The importance of poll workers

Published 12:00 pm Wednesday, May 1, 2024

Getting your Trinity Audio player ready...

Poll workers, also known as officers of election, fulfill a key role in facilitating the electoral process, and Southampton County Registrar Lynn Burgess recently took some time to share some details about this important position.

She noted that to be qualified to be an officer of election in the county, an individual must be an interested citizen and a qualified voter of the commonwealth.

Burgess stated that a general overview of the officer of election’s responsibilities is as follows:

  • Attend mandatory training session;
  • Arrive at the assigned polling place on Election Day at 5 a.m.;
  • Do not leave the working precinct on Election Day unless directed to by a member of the electoral board;
  • Voting comes first — limit conversations with voters and friends; non-voters, including the worker’s family and friends, should not visit the polling place;
  • Strictly adhere to the required 6 a.m. opening and 7 p.m. closing times; and
  • Do not leave the polling location until the work is completed and the chief officer confirms that the worker is released from their assigned duties.

Burgess noted that poll workers must go through mandatory training that averages a minimum of four hours, and then they must work Election Day, during which an all-day shift averages 16 to 18 hours.

She said that Southampton County compensates its officers of election.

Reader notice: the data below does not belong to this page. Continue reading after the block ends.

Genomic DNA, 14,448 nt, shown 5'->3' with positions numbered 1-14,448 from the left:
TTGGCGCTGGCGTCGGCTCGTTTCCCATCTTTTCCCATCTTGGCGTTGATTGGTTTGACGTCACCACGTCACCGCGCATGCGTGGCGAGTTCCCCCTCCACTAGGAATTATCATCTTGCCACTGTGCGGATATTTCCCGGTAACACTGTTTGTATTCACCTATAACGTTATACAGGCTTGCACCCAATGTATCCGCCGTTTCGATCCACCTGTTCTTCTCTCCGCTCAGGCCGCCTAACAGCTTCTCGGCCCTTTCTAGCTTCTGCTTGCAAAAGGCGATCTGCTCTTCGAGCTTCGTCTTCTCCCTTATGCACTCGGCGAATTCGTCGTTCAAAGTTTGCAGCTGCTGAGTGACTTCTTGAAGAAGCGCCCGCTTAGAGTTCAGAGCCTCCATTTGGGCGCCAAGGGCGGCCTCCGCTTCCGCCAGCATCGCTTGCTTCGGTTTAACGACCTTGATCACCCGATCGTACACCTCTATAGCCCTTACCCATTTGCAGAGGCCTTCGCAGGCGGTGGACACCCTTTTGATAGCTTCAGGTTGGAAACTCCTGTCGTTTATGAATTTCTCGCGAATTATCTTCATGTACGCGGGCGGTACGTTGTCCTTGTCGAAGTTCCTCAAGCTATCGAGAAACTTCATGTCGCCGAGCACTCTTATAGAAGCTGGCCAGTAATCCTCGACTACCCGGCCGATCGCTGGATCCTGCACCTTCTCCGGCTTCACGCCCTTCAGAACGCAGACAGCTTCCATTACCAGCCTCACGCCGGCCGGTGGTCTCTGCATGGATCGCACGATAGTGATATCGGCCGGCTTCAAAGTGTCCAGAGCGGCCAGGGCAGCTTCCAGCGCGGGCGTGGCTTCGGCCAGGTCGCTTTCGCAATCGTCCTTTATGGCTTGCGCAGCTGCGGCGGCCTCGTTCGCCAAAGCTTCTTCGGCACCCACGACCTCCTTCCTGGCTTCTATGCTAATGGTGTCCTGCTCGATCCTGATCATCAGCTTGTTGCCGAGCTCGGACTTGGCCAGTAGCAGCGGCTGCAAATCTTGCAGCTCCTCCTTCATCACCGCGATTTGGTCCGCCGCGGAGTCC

Currently the Southampton County Electoral Board is averaging five officers of election per precinct, she stated, adding that this number is satisfactory for the upcoming June 18 primary.

But that should not deter those who are interested in becoming an officer of election.

“Southampton County Electoral Board is always open to citizens who offer their services,” Burgess said. “The Electoral Board reviews and appoints qualified citizens on an as-needed basis.”

She reflected on the value of an officer of election.

“The Southampton County Electoral Board feels quite privileged to have such amazing citizens step up to serve our locality on Election Day,” she said. “It takes a team to implement fair, secure elections, and we have confidence in the moral integrity of our officers of election.”

Then Burgess encouraged voters to show their appreciation for poll workers.

“As voters who enter a polling location on Election Day, remember to thank your officers of election,” she said. “They are your friends, neighbors or maybe even a family member serving the community in which you live. They are there so that you can cast your vote; we could not do without these amazing people.”